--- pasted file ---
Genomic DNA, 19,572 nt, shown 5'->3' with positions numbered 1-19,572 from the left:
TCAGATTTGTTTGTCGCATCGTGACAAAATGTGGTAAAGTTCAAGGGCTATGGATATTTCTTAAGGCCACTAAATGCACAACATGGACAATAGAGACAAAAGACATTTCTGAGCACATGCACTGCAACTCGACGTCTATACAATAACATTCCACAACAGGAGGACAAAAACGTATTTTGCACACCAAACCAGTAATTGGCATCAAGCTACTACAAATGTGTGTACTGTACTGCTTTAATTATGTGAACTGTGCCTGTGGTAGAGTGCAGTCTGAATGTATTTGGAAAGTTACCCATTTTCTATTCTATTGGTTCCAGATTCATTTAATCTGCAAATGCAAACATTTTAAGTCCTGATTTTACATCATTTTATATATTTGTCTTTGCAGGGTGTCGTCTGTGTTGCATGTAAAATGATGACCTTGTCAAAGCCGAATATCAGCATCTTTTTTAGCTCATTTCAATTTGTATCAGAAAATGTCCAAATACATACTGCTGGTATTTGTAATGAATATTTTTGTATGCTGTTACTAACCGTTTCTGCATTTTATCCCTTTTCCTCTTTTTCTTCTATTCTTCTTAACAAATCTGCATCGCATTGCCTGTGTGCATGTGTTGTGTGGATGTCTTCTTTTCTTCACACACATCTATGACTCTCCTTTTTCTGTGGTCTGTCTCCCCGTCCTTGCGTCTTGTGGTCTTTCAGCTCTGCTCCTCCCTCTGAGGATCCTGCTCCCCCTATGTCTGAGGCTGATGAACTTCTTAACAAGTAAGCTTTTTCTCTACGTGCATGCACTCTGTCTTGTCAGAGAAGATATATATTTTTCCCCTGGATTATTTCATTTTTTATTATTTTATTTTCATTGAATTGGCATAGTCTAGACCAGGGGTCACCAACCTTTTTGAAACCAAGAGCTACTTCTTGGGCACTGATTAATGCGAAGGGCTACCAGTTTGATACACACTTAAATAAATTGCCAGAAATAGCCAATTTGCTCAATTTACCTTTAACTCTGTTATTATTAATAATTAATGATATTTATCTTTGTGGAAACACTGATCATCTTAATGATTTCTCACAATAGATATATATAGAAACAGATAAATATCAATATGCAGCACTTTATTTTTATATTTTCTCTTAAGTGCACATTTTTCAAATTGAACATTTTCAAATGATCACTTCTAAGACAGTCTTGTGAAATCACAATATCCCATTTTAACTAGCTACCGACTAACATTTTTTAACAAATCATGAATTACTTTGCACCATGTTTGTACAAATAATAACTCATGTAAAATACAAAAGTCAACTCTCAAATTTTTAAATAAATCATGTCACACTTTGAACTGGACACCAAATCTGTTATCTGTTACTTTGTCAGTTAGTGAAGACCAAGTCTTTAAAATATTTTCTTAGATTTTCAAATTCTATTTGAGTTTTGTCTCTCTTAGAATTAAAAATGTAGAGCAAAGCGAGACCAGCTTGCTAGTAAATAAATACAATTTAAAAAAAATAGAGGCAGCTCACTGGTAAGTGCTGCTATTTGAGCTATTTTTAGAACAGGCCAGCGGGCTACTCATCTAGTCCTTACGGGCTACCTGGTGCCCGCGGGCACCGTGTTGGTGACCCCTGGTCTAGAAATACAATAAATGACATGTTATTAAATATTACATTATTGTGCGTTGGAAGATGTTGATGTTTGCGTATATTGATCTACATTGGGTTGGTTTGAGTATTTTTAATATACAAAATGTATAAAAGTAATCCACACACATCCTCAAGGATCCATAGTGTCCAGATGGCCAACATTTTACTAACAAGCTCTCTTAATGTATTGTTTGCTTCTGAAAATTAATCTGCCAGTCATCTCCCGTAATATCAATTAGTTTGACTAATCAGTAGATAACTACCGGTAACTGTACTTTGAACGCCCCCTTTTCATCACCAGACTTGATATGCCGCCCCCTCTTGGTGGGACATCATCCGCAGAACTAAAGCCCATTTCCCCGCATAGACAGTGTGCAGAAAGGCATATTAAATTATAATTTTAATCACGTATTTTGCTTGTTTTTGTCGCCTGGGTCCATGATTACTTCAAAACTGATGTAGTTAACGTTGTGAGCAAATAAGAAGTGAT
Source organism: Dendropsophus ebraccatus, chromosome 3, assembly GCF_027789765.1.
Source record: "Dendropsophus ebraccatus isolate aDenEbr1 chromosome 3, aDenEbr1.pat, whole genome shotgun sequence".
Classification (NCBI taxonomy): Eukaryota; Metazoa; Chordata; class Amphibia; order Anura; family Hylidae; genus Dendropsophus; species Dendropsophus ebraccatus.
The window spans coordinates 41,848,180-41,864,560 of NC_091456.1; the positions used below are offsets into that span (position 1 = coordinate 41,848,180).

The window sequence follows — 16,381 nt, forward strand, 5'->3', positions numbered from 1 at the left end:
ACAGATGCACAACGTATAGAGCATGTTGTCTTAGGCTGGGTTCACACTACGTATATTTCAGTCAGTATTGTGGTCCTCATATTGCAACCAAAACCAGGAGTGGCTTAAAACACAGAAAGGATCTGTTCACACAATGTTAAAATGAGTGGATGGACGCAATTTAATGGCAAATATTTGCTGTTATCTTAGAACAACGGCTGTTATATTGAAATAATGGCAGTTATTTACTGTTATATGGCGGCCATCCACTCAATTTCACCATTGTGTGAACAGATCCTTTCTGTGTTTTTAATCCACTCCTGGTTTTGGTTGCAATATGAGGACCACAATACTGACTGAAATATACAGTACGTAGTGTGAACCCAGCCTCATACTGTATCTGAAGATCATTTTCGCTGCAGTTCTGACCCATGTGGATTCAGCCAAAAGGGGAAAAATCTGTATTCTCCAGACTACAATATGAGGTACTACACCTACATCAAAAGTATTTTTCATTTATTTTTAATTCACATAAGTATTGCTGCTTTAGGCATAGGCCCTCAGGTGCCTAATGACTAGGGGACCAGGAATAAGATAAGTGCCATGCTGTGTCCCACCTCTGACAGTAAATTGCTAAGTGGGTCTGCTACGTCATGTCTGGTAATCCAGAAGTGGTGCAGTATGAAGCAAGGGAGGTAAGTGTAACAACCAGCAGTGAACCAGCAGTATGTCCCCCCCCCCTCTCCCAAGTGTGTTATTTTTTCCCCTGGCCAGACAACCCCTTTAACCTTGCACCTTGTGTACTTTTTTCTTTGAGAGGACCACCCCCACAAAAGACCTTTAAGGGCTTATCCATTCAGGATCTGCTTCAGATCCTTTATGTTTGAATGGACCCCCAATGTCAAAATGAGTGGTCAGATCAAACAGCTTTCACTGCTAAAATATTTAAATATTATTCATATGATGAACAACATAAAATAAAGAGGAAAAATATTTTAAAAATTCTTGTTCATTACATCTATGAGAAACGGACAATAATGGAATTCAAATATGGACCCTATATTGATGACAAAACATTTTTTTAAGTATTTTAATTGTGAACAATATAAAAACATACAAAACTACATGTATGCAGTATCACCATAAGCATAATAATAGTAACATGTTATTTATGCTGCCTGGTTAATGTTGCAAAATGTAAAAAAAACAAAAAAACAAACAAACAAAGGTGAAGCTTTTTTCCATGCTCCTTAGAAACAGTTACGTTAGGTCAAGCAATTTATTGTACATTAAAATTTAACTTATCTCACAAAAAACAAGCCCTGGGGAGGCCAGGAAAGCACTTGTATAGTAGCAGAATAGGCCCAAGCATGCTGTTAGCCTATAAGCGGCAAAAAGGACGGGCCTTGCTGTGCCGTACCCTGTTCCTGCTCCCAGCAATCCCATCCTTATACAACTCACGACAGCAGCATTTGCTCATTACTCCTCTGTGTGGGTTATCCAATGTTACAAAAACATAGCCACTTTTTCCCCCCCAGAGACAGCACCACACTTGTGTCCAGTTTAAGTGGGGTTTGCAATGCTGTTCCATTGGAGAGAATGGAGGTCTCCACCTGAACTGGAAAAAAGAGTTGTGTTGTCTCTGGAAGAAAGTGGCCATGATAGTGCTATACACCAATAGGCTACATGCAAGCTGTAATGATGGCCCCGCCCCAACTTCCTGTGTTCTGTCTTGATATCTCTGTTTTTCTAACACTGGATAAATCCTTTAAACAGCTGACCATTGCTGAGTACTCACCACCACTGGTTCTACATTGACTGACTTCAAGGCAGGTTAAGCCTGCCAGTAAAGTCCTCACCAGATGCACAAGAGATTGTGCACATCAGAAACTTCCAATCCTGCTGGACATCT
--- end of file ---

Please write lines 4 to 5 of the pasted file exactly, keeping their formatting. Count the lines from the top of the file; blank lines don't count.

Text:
Source record: "Dendropsophus ebraccatus isolate aDenEbr1 chromosome 3, aDenEbr1.pat, whole genome shotgun sequence".
Classification (NCBI taxonomy): Eukaryota; Metazoa; Chordata; class Amphibia; order Anura; family Hylidae; genus Dendropsophus; species Dendropsophus ebraccatus.